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Photography Banner

 

 

 

Like most things in my life, if I decide that I like something it usually becomes a driving passion. Photography is no exception. My father had a better camera then most people when I was growing up. It was very time consuming to take a photo though. There was usually a tripod, light meter readings and a flash bulb involved. ½ hour later the photo was taken!  I had a few various cheapy Instamatic cameras until I got my own 35mm Canon AE-1 SLR in about 1983. I took many photos classes at Camden County College in the early to mid 1990s. That is when I took some of the images below from my black and white film period. One of the classes I took was “nontraditional photography” which was a dark but interesting time of my life. I eventually had 5 35mm cameras, a 4 x 5 studio camera, and a 10 x 10 studio which doubled as the darkroom. All of the film cameras were sold about in 2002 when I got my first digital camera, a Fuji S602, but I still have and occasionally use the darkroom equipment. I actually bought a Cold Light for my enlarger and larger processing trays in 2007. Darkroom processing will probably fade away as chemicals and fresh paper become difficult to find. Kodak discontinued making the paper I like to use in about 2005.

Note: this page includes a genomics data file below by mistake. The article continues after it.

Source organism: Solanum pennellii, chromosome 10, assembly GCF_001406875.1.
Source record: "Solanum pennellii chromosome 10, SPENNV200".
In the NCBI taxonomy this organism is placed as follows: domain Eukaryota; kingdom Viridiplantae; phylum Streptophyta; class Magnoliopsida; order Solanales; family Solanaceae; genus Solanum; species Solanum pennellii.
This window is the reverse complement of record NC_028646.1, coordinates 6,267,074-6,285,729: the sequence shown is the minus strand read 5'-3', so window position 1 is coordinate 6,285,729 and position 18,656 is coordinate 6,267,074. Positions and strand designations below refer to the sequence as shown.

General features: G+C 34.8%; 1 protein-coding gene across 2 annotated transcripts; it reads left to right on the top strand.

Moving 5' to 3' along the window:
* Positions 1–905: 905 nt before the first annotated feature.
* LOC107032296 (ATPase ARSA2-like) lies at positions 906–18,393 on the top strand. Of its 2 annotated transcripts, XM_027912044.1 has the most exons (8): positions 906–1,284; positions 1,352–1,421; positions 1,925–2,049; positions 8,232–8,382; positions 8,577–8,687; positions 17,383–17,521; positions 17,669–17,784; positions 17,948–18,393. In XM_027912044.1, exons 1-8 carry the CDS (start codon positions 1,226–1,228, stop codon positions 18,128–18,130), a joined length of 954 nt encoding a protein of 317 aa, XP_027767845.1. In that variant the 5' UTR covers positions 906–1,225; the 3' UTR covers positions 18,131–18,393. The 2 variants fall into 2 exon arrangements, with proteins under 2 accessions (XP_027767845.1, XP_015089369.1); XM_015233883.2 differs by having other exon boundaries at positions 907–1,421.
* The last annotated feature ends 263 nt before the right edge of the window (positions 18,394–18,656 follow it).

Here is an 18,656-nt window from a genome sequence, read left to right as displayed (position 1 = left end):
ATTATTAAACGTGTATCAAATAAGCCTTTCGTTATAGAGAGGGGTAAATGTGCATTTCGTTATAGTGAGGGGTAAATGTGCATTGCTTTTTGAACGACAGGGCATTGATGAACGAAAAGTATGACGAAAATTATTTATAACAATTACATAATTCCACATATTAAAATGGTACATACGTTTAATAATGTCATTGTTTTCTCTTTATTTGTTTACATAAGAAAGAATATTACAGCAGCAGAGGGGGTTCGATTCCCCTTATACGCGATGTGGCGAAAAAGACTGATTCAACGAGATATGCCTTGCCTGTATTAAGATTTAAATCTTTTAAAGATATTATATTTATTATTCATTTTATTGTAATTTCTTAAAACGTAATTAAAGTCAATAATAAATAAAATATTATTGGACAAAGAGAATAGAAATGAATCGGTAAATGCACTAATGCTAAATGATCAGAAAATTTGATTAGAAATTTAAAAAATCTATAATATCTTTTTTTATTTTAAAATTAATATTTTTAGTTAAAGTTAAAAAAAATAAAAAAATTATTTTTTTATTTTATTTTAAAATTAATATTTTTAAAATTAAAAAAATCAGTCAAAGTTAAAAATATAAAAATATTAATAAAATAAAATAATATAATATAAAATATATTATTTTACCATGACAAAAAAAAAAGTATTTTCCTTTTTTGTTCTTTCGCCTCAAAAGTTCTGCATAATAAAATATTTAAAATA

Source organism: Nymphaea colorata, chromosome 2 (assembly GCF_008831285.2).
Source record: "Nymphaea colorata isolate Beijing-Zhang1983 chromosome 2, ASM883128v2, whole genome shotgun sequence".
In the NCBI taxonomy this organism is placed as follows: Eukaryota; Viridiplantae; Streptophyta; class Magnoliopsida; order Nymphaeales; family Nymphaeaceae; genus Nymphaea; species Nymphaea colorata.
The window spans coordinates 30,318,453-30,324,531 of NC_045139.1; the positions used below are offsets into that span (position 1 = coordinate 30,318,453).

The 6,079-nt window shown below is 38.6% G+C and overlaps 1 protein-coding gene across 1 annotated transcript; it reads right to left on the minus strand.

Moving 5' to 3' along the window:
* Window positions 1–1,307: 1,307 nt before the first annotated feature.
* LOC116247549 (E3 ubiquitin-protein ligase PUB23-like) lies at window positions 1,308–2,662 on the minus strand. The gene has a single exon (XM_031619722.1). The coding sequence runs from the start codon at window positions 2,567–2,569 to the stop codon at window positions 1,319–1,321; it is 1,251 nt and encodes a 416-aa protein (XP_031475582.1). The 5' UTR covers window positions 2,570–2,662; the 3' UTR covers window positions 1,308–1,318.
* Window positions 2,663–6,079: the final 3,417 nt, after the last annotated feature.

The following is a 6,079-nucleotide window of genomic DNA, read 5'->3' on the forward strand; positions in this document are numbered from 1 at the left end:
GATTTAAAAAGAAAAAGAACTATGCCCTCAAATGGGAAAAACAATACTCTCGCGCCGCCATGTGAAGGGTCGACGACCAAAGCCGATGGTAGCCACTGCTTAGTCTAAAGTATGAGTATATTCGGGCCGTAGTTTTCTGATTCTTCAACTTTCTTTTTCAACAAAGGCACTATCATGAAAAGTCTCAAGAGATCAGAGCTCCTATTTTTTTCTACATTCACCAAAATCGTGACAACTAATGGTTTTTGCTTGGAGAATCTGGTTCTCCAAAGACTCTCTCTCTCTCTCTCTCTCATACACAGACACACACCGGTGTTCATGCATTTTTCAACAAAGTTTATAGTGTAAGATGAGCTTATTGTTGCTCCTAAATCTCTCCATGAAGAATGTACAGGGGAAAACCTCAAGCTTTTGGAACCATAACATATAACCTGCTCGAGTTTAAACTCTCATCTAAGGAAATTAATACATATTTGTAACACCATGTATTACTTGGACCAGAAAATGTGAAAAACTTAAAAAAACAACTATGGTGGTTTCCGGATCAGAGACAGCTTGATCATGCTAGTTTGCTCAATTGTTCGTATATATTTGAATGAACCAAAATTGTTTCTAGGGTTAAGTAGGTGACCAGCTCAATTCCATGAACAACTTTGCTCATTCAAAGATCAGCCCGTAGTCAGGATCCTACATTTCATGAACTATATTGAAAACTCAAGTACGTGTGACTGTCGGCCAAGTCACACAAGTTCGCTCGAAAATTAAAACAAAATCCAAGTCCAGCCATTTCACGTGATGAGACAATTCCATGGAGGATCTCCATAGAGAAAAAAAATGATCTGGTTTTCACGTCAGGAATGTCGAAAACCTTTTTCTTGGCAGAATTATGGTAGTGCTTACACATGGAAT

All of the Black and White images here were taken with film cameras. I had a period of experimentation with infrared film which created very different images. The color images are a mixture of film on this page and digital on the following pages.

 

Click on the photos to make them larger

 

 

Before there was Megapixels, Color Space, and

RAW files, there was Tri-X 400, T-Max 100,

Dektol, Stop, Fix, Polycontrast III, dodging, burning

 

and

the creative process….

 

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Mather Light               Infrared Monument     Double Exposure          Triple Exposure

 

 

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See The Light           Phila City Hall

 

 

 

Bruce Springsteen

Bruce has been my favorite singer since I was 15. (See the Other Interests Page) I took all of these photos with

film cameras.  It is surprising how little available light there is during a concert making action photography difficult.